There's an axiom in sports that says teams "can't just flip the switch" and revert to championship form. On April 16, 1949, the Toronto Maple Leafs finished doing just that. In the process, they became the NHL's first modern dynasty by winning the Stanley Cup for the third year in a row.
But for most of the 1948-49 season, a third straight Cup looked impossible.
By winning in 1947 and 1948, the Maple Leafs became the third team to repeat as champion since the NHL took control of the Cup in 1926. Neither the Montreal Canadiens (1930 and '31) nor the Detroit Red Wings (1936 and '37) were able to win a third straight championship, and for much of the 1948-49 season, it looked like the Maple Leafs would have the same fate.
The retirement of star center and captain Syl Apps left a void that was never filled. Toronto never won more than two games in a row all season and finished 22-25-13, a decline of 10 wins and 20 points from 1947-48. Still, they came in fourth, comfortably ahead of the Chicago Black Hawks and New Yok Rangers. Harry Watson led Toronto in scoring with 45 points (26 goals, 19 assists), but no one else reached the 20-goal mark.
Under the format used then, the Maple Leafs faced the second-place Boston Bruins in the Semifinals. They flipped the switch, showed little sign of their regular-season listlessness, and won the first two games at Boston Garden on the way to a five-game victory.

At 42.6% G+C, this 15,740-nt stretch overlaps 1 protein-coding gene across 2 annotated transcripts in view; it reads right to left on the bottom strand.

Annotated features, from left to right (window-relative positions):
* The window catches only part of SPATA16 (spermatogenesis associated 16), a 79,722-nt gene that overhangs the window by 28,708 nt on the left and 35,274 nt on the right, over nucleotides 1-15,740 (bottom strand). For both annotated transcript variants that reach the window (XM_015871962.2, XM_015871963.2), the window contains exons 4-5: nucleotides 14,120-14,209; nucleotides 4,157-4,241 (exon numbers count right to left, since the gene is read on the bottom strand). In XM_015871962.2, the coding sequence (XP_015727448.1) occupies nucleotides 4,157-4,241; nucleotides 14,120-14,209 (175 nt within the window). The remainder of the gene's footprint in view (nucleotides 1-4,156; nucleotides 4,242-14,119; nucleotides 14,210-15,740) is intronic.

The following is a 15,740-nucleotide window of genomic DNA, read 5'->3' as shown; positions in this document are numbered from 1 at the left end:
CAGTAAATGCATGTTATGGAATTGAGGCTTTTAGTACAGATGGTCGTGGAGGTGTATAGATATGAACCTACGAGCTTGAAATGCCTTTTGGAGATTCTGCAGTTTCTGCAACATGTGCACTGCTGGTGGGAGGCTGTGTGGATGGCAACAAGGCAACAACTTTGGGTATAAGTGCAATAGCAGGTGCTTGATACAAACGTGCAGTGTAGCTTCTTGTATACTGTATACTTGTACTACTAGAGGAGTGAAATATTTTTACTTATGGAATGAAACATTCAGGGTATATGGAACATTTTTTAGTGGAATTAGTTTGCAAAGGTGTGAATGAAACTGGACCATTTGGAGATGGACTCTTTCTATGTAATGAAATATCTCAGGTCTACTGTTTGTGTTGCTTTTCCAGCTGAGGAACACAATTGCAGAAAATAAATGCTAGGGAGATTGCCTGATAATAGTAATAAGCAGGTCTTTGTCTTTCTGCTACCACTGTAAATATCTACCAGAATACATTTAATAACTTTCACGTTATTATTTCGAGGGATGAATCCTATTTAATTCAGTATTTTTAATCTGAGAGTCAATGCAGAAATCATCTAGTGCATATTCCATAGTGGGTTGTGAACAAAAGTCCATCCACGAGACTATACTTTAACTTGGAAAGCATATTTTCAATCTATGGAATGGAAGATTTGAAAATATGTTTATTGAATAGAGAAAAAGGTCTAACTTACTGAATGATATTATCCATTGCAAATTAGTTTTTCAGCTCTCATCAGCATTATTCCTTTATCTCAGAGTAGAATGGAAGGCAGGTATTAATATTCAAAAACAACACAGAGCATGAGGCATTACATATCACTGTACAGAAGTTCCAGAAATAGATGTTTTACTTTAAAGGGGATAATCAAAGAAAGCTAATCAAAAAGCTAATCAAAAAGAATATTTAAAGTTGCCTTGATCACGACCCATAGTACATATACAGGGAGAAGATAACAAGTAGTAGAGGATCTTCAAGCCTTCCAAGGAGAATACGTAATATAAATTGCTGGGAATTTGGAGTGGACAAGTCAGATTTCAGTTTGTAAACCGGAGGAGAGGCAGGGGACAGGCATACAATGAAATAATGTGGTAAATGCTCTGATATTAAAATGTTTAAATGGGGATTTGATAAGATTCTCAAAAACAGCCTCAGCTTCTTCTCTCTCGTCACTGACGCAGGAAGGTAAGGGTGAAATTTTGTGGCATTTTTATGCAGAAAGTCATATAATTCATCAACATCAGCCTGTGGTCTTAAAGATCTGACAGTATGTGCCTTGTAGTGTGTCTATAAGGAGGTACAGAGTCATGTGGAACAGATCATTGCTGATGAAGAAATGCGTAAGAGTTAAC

Next up was the Detroit Red Wings, the team Toronto had swept in the 1948 Final. Detroit had finished first in the regular season, 18 points ahead of the Maple Leafs. But the Red Wings were worn down by their seven-game victory against the Montreal Canadiens in the other Semifinal and never got untracked, while the Maple Leafs looked like the champions they had been in the previous two seasons.
Toronto won 3-2 in overtime and 3-1 in Detroit, giving them a 2-0 lead in the best-of-7 series. A 3-1 win on April 13 gave the Maple Leafs the chance for a second straight sweep in the Final.
Detroit took an early 1-0 lead when Ted Lindsay beat Turk Broda 2:59 into the game. But with the Maple Leafs turning up the pressure on the weary Red Wings, Ray Timgren tied the game midway through the second period and Cal Gardner put Toronto ahead to stay when he scored with 15 seconds remaining. Max Bentley's goal with 4:50 remaining in the third period capped Toronto's 3-1 win, its ninth in a row in the Final, and gave the Maple Leafs their third straight Cup.
"The Leafs just skated and hammered their rivals into the pipes," the Toronto Daily Star wrote.
The Maple Leafs became the first (and only) team in the Original Six era to finish fourth in the regular season and win the Cup. They're also the last team to win after finishing below .500.
Asked many years later to name the greatest team he'd been involved with, owner Conn Smythe wasted no time in replying, "The 1948-49 squad. That was the greatest Maple Leaf team ever."
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